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Michael Laitman, PhD

Being Like the Creator

When we equalize in every conduct with our root, we sense delight.

Baal HaSulam, “The Giving of the Torah”


We are standing at a crucial point in history. Tens of thousands of years of human development, and billions of years of evolution have all occurred only to bring us to these moments of transformation, to the birth of the new humanity.

If we examine Nature, we will see that it is constantly evolving. First, the inanimate evolved, then the vegetative, and finally the animate. Each such evolution is based on the evolution of the desire in the creature.

The desire that wishes only to sustain itself without change takes the form of inanimate. When the desire wishes to evolve, to move toward what is good for it and away from what harms it, the vegetative form appears. An even greater desire, which approaches the benefiting and turns away from the harmful by its own movement, takes on the animate form. All the forms we see before us in reality are only external envelopes that express the evolution of the only force that was created, “the will to receive delight and pleasure” or in short, “the will to receive.”

The most developed creature in the animate degree is the human species. However, as we said earlier, a little over 5,770 years ago a new evolution began in Nature: One of the creatures evolved into the speaking degree, to the degree of Adam, who is Domeh [similar] to the Creator. Within the desire of that person appeared a craving that was not of this world—the point in the heart, a spark that pushed him to discover the Creator.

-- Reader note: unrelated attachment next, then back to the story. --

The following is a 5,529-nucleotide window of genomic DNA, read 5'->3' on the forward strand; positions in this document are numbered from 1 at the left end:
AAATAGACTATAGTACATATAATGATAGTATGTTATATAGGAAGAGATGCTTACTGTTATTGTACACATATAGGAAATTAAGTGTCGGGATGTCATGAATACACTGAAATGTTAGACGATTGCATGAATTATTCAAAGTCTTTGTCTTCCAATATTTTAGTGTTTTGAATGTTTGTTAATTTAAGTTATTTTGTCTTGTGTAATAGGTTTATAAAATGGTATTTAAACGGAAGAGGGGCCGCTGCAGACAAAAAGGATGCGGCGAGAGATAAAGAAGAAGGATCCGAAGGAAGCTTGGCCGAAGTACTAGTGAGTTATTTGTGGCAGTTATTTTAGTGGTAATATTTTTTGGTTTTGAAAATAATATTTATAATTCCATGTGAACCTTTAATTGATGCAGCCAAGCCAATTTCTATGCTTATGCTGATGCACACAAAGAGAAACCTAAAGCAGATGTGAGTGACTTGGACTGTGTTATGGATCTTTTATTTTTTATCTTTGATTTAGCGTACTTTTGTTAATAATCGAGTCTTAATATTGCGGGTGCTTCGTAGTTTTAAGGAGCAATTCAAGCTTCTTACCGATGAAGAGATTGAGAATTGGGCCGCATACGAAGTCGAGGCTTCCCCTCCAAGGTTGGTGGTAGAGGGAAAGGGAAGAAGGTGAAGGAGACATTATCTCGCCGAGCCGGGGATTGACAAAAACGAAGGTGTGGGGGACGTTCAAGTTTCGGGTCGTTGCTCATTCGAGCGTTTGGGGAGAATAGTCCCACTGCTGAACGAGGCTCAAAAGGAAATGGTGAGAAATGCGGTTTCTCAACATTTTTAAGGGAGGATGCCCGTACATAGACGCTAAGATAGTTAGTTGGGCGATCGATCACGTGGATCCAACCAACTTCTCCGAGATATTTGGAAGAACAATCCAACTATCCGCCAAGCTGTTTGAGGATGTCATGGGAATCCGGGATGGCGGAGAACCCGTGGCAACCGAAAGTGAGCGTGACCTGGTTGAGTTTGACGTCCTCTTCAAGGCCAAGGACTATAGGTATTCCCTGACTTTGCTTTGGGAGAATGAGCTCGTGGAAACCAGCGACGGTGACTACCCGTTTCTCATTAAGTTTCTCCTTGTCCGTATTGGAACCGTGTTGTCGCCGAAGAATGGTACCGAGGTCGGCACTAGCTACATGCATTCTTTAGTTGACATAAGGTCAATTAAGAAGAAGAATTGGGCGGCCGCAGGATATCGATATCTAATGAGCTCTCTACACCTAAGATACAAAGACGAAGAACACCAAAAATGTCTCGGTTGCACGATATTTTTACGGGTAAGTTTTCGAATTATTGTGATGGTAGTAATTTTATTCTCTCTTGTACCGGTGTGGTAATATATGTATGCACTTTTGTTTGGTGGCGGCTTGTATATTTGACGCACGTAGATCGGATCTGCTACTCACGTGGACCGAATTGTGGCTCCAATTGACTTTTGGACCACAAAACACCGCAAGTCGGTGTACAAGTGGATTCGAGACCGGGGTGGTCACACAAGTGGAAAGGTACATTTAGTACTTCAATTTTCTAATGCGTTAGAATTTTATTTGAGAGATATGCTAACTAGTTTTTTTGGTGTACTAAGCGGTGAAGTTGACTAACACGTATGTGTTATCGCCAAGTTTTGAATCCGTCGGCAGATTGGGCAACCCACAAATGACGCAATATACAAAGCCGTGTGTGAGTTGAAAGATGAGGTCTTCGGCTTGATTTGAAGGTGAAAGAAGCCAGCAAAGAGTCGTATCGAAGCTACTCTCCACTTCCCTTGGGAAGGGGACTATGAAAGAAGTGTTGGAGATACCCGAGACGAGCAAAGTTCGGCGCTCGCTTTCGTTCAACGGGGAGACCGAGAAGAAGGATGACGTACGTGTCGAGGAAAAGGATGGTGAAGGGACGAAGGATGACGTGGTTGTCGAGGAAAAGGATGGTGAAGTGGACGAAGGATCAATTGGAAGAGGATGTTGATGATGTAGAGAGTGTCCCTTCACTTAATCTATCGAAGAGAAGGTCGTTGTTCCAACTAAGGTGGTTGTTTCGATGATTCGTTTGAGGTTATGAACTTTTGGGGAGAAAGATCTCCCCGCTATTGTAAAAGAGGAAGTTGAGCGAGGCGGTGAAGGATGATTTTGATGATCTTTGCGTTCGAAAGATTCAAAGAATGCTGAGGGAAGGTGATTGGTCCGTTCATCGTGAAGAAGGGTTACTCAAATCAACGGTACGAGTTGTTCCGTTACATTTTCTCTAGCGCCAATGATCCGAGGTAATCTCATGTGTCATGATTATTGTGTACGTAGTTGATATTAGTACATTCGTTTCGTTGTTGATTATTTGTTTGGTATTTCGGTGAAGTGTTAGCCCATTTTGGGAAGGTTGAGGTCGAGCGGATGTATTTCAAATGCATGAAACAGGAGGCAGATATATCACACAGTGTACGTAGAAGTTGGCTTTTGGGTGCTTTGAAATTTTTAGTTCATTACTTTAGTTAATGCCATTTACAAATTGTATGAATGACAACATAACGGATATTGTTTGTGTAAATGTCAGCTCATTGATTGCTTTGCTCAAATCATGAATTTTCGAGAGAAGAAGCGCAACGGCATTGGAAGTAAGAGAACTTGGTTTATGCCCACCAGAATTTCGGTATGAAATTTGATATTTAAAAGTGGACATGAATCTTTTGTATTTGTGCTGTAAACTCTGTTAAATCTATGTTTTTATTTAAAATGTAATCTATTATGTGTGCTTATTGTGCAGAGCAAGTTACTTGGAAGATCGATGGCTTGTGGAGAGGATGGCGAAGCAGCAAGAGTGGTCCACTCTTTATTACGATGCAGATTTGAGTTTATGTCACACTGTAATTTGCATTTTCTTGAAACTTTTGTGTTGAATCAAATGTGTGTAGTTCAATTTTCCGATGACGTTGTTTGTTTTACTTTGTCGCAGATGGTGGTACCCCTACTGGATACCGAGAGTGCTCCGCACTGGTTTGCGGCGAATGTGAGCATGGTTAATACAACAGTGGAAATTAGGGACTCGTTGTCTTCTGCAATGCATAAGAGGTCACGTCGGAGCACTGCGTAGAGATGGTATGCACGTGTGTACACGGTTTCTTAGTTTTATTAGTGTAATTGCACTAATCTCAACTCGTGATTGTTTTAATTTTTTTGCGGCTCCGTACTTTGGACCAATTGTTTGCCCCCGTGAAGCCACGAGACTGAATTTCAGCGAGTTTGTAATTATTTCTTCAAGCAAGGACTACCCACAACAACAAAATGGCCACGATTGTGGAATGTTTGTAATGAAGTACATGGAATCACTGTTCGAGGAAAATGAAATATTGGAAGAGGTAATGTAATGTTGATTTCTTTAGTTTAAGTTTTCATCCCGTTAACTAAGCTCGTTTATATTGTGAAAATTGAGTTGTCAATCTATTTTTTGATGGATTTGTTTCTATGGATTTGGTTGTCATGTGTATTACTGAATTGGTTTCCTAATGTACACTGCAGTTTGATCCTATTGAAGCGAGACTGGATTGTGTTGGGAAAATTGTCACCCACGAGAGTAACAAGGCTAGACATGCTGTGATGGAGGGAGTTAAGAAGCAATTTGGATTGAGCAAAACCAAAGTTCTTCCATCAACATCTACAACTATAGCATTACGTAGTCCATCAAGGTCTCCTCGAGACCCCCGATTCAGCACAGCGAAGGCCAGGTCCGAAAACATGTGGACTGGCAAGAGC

We find that the only need in man’s wishes, which does not exist in the whole of the animate species, is the awakening towards Godly Dvekut (adhesion). Only the human species is ready for it, and none other.

Baal HaSulam, “This Is for Judah”

Unlike lower degrees, evolution to the speaking degree does not happen by itself. It occurs only when we have a desire, a craving to rise to it. That craving is called “intention.” To develop within us an intention to be similar to the Creator, we need a means to help us. This is why The Book of Zohar was written.

The Zohar is a very special book. Throughout history, Kabbalists have used it to attain the recognition of the highest level of the overall Nature. This is why it is considered such an important book. In fact, when Kabbalists refer to a book without mentioning its name, they are always referring to The Book of Zohar.

In a generation that would be the start of a 2,000 year exile, ten Kabbalists gathered to compose The Book of Zohar. They were special souls who represented the ten Sefirot [from the word “sapphires”], the ten foundations in the general system of Creation, and they were able to express the entire structure of reality. Rabbi Shimon Bar Yochai was their leader, and he was considered the Sefira [singular of Sefirot] Keter [crown]. The others corresponded to the rest of the SefirotHochma, Bina, Hesed, Gevura, Tifferet, Netzah, Hod, Yesod, and Malchut.

To describe the shape of the system, the authors of The Zohar used signs that we call “letters.” When we read the letters and the words, if we desire to be connected to this system, it begins to affect us.

The Zohar makes us grow and evolve in the spiritual sense. It gradually provides us with the right intention and the special power of development called “the light that reforms.” To be reformed means to achieve the degree of the Benevolent One—the Creator.

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